A research team from Finland, Netherlands and Sweden has used the MAXPEEM beamline to study non-metallic inclusions in ultra-high-strength steel. Such additions to the steel matrix may have significant effects on the steel properties and are therefore important to know and control.
Ultra-high-strength steels are crucial engineering materials used in various fields ranging from the defence industry to civil applications. Examples can be found in lift crane booms or tower cranes. The steels also benefit carbon neutralization. They are supposed to substitute conventional steels in transportation tools and reduce their weights but keep the same strength. Correspondingly, lighter vehicles will consume less fuel and emit less CO2.
However, during steel manufacturing, certain impurities may get incorporated. As a result, they form particles that greatly influence the properties of the resulting steel product. The particles, or inclusions, are not easy to study with conventional methods as they sit inside a tough metal matrix. Determining the chemical components of such inclusions is challenging, with destructive methods ruining the inclusions. There may also be complications with chemical separations at the sub-micrometre scale within the inclusions. The instrument available to the researchers at the MAXPEEM beamline is, therefore, a valuable tool.
“PEEM provides simultaneous spectroscopic and microscopic determinations of chemical and morphological properties of the inclusions,” says Assoc. Prof. Wei Cao, one of the authors of the study. “Combined with the extremely brilliant synchrotron source at MAX IV, the MAXPEEM gives unprecedented merits to reach a high spatial resolution. This further helps identify the inclusion types and their interactions within the steel matrix,” continues Cao.
The ultimate conclusion from this study is to reveal the interactions among different compositions. The team found the unfavourable coexistence between hexagonal boron nitride and titanium nitride. These nitrides rather need calcium-based phases to be stable in the steel matrix. Different impurity elements in the steel mixture may influence each other to form certain inclusions.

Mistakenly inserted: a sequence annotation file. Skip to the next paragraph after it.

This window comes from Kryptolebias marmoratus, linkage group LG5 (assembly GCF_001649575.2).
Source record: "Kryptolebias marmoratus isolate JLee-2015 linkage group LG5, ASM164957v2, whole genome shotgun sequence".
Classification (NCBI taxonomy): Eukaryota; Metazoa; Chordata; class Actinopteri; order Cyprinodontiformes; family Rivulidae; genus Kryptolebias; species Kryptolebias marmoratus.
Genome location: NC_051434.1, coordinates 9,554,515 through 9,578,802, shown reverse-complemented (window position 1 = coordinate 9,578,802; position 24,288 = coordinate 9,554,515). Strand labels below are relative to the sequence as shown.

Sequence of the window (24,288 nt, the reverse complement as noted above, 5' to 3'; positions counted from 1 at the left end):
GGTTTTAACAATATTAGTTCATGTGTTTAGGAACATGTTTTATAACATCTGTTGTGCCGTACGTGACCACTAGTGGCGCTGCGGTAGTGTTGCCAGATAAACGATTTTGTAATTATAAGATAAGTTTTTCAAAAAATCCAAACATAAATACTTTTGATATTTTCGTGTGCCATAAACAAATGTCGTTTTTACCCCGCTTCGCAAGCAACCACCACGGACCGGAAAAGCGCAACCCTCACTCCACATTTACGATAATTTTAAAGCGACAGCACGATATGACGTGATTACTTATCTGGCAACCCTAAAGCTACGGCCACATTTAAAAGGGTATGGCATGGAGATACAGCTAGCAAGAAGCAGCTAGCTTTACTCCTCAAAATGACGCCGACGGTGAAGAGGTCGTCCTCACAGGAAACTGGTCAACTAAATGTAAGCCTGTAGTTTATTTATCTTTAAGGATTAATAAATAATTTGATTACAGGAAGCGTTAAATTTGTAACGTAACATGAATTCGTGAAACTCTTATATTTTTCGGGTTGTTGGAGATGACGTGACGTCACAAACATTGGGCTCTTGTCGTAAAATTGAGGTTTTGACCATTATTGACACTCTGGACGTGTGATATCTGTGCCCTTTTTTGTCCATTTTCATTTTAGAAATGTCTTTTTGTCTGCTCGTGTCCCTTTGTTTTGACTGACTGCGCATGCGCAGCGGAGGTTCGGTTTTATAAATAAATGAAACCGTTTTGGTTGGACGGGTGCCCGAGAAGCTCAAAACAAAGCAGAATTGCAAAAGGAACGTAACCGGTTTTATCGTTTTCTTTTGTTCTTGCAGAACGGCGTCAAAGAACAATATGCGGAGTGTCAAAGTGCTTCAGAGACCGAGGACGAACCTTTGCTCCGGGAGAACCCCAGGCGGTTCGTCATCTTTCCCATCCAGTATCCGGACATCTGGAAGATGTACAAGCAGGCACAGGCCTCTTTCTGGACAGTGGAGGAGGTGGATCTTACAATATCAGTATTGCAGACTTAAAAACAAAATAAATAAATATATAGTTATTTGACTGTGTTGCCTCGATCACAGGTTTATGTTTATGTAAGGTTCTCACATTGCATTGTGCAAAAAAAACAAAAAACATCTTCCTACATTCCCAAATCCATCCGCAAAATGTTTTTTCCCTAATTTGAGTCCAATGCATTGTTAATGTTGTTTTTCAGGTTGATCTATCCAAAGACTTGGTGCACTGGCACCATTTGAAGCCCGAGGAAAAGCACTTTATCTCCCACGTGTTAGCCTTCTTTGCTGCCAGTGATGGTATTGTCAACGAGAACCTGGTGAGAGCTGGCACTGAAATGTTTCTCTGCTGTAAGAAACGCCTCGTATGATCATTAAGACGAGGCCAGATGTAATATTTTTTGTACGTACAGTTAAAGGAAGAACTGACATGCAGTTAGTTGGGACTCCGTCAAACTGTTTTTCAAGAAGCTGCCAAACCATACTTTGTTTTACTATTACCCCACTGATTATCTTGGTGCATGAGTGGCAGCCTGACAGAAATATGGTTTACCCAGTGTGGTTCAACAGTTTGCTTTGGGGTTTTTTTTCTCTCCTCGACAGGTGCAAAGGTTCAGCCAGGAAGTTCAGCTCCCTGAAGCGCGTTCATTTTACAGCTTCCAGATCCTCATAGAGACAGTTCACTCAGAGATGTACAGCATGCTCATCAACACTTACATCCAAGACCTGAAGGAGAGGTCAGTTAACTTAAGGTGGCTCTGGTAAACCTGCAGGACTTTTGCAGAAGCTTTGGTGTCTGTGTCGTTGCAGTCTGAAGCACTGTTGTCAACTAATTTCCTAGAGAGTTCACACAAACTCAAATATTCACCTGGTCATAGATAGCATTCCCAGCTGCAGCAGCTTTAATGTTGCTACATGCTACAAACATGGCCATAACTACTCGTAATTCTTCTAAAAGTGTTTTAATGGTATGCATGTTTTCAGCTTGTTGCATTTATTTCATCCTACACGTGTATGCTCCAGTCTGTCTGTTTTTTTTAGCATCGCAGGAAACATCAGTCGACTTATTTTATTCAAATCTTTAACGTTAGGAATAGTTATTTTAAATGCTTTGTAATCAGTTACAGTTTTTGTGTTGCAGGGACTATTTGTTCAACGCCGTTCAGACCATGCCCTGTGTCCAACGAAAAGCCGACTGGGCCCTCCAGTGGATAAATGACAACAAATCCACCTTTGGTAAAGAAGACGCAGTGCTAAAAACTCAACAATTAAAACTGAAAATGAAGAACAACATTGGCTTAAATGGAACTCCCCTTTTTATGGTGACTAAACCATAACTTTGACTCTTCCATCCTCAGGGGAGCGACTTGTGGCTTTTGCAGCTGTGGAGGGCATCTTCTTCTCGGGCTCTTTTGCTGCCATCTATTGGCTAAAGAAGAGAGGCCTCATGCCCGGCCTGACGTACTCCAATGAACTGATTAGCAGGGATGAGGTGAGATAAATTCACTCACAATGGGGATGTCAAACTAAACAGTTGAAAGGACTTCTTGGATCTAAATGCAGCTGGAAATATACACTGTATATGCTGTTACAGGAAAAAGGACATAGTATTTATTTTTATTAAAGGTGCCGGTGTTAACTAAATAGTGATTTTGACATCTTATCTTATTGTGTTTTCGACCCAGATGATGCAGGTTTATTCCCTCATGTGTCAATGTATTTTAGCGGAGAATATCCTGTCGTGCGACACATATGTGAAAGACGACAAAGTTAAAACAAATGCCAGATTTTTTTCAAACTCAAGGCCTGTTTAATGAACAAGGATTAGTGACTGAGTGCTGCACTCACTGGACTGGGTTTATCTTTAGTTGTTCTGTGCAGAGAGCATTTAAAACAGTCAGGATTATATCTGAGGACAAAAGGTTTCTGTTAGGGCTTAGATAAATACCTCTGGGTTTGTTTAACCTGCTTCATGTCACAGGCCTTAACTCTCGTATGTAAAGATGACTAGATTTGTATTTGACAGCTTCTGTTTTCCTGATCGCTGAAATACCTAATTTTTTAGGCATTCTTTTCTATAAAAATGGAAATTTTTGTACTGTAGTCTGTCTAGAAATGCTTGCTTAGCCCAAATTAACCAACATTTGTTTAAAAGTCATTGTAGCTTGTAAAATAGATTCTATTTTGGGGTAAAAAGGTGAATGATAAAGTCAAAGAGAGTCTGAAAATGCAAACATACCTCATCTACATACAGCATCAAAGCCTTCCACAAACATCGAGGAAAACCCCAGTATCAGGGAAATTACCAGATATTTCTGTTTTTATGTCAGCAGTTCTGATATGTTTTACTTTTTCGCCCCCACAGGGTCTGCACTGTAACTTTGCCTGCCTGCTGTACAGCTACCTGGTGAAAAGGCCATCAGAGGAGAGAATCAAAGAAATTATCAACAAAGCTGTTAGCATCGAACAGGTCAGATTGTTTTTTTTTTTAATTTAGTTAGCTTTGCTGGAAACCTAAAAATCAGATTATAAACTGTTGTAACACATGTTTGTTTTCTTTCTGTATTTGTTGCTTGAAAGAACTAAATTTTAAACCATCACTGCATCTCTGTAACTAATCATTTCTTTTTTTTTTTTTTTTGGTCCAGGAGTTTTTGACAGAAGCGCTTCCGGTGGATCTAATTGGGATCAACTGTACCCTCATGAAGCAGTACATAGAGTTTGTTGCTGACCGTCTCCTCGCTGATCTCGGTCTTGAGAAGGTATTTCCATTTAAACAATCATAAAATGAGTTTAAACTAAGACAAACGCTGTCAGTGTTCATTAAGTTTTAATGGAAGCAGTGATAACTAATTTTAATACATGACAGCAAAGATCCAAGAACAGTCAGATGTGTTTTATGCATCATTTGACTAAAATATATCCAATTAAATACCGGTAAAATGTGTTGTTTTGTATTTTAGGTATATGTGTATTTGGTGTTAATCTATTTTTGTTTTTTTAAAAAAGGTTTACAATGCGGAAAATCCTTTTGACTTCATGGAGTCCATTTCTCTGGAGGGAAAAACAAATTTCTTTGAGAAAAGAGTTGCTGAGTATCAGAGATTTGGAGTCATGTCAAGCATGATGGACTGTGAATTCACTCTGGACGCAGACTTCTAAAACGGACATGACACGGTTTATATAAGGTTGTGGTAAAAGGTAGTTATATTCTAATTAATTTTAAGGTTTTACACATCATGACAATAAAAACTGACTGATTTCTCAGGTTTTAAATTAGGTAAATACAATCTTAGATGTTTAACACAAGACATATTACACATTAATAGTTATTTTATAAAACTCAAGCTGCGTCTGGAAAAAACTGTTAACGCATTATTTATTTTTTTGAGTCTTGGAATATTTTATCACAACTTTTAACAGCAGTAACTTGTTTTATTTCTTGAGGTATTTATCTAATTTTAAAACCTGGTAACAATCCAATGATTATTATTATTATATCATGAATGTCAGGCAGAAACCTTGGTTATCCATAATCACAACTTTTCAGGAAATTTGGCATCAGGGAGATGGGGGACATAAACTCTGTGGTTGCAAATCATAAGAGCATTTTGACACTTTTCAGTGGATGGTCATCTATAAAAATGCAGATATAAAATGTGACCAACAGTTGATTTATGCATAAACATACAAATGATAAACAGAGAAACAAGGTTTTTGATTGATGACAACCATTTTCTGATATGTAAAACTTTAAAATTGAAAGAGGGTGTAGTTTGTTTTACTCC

Not all inclusions lead to weakened properties. Like good and bad knots in wood, small and coherent particles may even strengthen the steel. It is the larger and incoherent inclusions that are detrimental. For these reasons, figuring out their roles and the decisive mechanisms behind the properties are constantly in demand within industrial and academic interests.
The research team have a lot of ideas for further studies that can help the steel industry. Among many, one of the next plans is to figure out the growth mechanisms of all types of inclusions and their preference in different phases of steel.
“Knowing these mechanisms will help the metallurgical processes in the steel industry,” concludes Cao. “The team is keen to understand the fracture and corrosion mechanisms happening next to the inclusions. These will provide useful knowledge for production and application of ultra-high-strength steels.”
Harishchandra Singh, Tuomas Alatarvas, Andrey A Kistanov, S Assa Aravindh, Shubo Wang, Lin Zhu, Brice Sarpi, Yuran Niu, Alexei Zakharov, F.M.F. de Groot, Marko Huttula, Wei Cao, Timo Fabritius, Unveiling interactions of non-metallic inclusions within advanced ultra-high-strength steel: A spectro-microscopic determination and first-principles elucidation, Scr. Mater. 197, 113791 (2021) DOI: 10.1016/j.scriptamat.2021.113791
Read what University of Oulu wrote about the study here https://www.oulu.fi/en/news/unveiling-interactions-tiny-particles-advanced-steels